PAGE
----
When her rich oilman father is killed, Bingo, raised in the wilds of South America, inherits the company. Her guardians Ben and Howard send her to New York for civilizing but on the way she... See full summary »
Millionaire's son Duke wants to be a champion boxer but takes time out to enroll in college when he sees co-ed Susie. The students wonder about his having a chauffeur and house full of ... See full summary »
Valentine Winters goes to Paris to meet the divorced mother she has never known. She becomes involved with dissipated Tony and when their car rolls over is saved by Harvard footballer Bob. ... See full summary »
When the great potato famine hits Ireland, the diaspora begins as thousands emigrate. Among those leaving the Emerald Isle is Katie O'Neill and her husband, who decide that the promised ... See full summary »
Lally is a rich girl whose father writes books and plays Polo. After 23 years of marriage, he decides to divorce his wife, and marry Mrs. Chevers. This sours Lally on all men, while on ... See full summary »
When her rich oilman father is killed, Bingo, raised in the wilds of South America, inherits the company. Her guardians Ben and Howard send her to New York for civilizing but on the way she meets Andy, wonderful in every way but wealth. He can't live off her money, he says, as he turns to Marjory. Uncivilized Bingo, who hits anyone she disagrees with, shoots Andy in the arm. Now it's okay for him to marry her. Written by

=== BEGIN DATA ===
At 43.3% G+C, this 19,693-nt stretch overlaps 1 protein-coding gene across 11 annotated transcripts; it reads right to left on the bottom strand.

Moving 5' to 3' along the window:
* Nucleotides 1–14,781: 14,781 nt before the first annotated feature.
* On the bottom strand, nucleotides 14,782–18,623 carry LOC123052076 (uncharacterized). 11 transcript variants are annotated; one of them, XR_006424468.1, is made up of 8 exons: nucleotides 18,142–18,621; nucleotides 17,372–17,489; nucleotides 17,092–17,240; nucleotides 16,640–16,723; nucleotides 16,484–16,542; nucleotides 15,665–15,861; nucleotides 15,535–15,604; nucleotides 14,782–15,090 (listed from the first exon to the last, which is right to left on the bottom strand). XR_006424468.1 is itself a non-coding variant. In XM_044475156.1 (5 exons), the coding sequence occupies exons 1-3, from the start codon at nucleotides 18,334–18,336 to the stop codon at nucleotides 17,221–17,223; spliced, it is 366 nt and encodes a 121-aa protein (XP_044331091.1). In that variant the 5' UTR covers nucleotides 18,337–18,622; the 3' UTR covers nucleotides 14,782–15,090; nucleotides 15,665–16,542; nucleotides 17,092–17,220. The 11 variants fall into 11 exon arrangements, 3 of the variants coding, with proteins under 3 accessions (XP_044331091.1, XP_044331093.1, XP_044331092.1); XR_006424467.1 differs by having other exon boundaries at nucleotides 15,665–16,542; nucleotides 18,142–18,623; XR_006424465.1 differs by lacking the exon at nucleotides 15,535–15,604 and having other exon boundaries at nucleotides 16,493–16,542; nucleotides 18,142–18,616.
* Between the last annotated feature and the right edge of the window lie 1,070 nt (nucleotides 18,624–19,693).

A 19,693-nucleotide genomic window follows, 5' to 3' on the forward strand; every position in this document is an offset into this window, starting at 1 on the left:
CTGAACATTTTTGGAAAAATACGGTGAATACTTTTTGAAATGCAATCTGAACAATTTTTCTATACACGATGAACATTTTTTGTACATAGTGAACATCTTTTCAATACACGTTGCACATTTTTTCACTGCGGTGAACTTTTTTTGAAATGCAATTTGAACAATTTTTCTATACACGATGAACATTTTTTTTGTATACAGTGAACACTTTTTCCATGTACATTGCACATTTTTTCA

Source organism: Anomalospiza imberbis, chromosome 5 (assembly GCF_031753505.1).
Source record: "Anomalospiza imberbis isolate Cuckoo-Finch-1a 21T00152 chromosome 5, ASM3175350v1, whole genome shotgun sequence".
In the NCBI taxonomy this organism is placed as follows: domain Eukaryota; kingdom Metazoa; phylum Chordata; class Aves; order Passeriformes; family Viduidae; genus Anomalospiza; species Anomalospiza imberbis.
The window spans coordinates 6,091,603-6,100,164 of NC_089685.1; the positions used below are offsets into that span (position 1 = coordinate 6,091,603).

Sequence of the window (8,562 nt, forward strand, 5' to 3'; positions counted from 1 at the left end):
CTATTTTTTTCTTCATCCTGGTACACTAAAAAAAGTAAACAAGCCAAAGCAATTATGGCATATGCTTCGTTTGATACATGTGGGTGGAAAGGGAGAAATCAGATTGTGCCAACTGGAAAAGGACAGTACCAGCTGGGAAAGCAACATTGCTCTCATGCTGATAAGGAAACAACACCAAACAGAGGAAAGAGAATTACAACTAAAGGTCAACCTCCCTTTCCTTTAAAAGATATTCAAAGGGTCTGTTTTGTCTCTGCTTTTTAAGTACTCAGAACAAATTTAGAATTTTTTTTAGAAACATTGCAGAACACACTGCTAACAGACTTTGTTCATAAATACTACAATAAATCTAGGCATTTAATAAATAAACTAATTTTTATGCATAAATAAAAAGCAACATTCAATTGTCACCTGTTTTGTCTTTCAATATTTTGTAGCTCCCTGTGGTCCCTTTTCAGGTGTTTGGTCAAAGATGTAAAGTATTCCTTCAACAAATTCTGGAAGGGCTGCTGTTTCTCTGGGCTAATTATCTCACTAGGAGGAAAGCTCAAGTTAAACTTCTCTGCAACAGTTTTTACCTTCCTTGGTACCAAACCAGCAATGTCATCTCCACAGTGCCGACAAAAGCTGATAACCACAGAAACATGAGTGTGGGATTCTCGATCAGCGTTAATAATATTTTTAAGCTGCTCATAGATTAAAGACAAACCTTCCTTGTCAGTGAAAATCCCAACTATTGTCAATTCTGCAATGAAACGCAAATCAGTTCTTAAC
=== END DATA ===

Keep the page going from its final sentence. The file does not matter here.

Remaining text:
Ed Stephan <firstname.lastname@example.org>
"Bingo" is exactly the word! This film hits all the right spots and its not all about Joan Crawford, who simply sparkles. I fell totally in love with her character!
It is not by accident that IMDb lists 107 films by Director Jack Conway between 1912 and 1948. This was his 72nd film according to that chronology and his expertise shows. I found it thoroughly engrossing and continuously entertaining. I laughed aloud often -- some really great gags and a fine early sit-com.
I don't know much about the writer Charles E. Scoggins, but co-writer Sivia Thalberg is credited with 15 films and is the sister of Irving Thalberg. That ought to tell you this film deserves close attention. Don't allow yourself to think of it as "cornball" and just engross yourself in it. You won't be disappointed.
7 of 8 people found this review helpful.
Was this review helpful to you?